Article Text


Ectodermal dysplasias: a new clinical-genetic classification
  1. Manuela Priolo,
  2. Carmelo Laganà
  1. Operative Unit of Medical Genetics, Azienda Ospedaliera Bianchi-Melacrino- Morelli, Via Melacrino, 89100 Reggio Calabria, Italy
  1. Dr Priolo, prioloma{at}


The ectodermal dysplasias (EDs) are a large and complex nosological group of diseases, first described by Thurnam in 1848. In the last 10 years more than 170 different pathological clinical conditions have been recognised and defined as EDs, all sharing in common anomalies of the hair, teeth, nails, and sweat glands. Many are associated with anomalies in other organs and systems and, in some conditions, with mental retardation.

The anomalies affecting the epidermis and epidermal appendages are extremely variable and clinical overlap is present among the majority of EDs. Most EDs are defined by particular clinical signs (for example, eyelid adhesion in AEC syndrome, ectrodactyly in EEC). To date, few causative genes have been identified for these diseases.

We recently reviewed genes known to be responsible for EDs in light of their molecular and biological function and proposed a new approach to EDs, integrating both molecular-genetic data and corresponding clinical findings. Based on our previous report, we now propose a clinical-genetic classification of EDs, expand it to other entities in which no causative genes have been identified based on the phenotype, and speculate on possible candidate genes suggested by associated “non-ectodermal” features.

  • ectodermal dysplasia
  • clinical-functional correlation
  • epithelial-mesenchymal interaction
  • ectodermal structural proteins

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More than 170 different pathological conditions have been reported as ectodermal dysplasias,1-3 which are often associated with anomalies of other organs and systems including mental retardation.4-8 The anomalies affecting the epidermis and epidermal appendages are very variable.9 10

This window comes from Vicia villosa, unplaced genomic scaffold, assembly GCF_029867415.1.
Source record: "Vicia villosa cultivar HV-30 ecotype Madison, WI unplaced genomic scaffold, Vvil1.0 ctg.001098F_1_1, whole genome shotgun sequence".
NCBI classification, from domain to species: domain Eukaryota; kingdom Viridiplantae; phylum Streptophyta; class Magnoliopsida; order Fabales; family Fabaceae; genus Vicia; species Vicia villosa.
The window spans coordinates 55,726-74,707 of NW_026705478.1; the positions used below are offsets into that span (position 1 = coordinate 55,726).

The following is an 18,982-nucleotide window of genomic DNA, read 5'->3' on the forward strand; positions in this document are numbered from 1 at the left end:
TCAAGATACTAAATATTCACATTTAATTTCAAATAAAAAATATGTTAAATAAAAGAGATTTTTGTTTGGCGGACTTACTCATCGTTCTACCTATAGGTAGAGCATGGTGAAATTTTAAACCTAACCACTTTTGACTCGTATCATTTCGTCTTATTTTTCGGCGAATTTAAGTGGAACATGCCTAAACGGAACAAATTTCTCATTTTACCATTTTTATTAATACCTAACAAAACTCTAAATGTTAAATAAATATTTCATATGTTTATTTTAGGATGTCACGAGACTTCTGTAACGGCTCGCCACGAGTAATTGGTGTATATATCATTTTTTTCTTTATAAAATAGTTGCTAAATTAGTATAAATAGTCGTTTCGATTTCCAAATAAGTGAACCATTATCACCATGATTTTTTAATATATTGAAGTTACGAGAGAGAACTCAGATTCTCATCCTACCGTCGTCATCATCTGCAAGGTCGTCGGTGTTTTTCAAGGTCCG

Previous classification

Pinheiro and Freire-Maia2 extensively reviewed EDs. They defined as ED any condition in which defects in two or more ectodermal derivatives are present. They classified the conditions according to the ectodermal structures involved and gave a number to each ectodermal derivative (hair is 1, teeth are 2, nails are 3, sweat gland function is 4); they identified 10 different subgroups for the EDs (for example, 1-2-3-4, 1-2-3). They included many case reports and personal communications in their listing of EDs, as well as conditions traditionally classified under other headings, for example dyskeratosis congenita11 and keratitis-ichthyosis-deafness (KID) syndrome12 (poikiloderma and immune defect diseases and erythrokeratodermas, respectively). Further, they did not appear to consider variability of expression and may have reported, as distinct diseases, conditions that reflect variable expression of the same pathological entity. Moreover, they included pathological conditions which, in our opinion, do not strictly fulfil the diagnostic criteria for EDs, such as conditions with secondary involvement of epidermal derivatives rather than a primary defect. We abandoned the 1-2-3-4 designation of EDs, because we believe that variable expression can render it misleading.3 The numerical system is difficult to remember and cumbersome to use.

Proposed classification

In light of what is currently known about the molecular basis and biological functions in EDs, we propose a new classification which is an attempt to integrate both molecular-genetic data and corresponding clinical findings. We basically propose two different groups, each likely to result from mutations in genes with similar function and possibly involved in the same mechanisms of regulation of development and/or pathogenesis (table 1).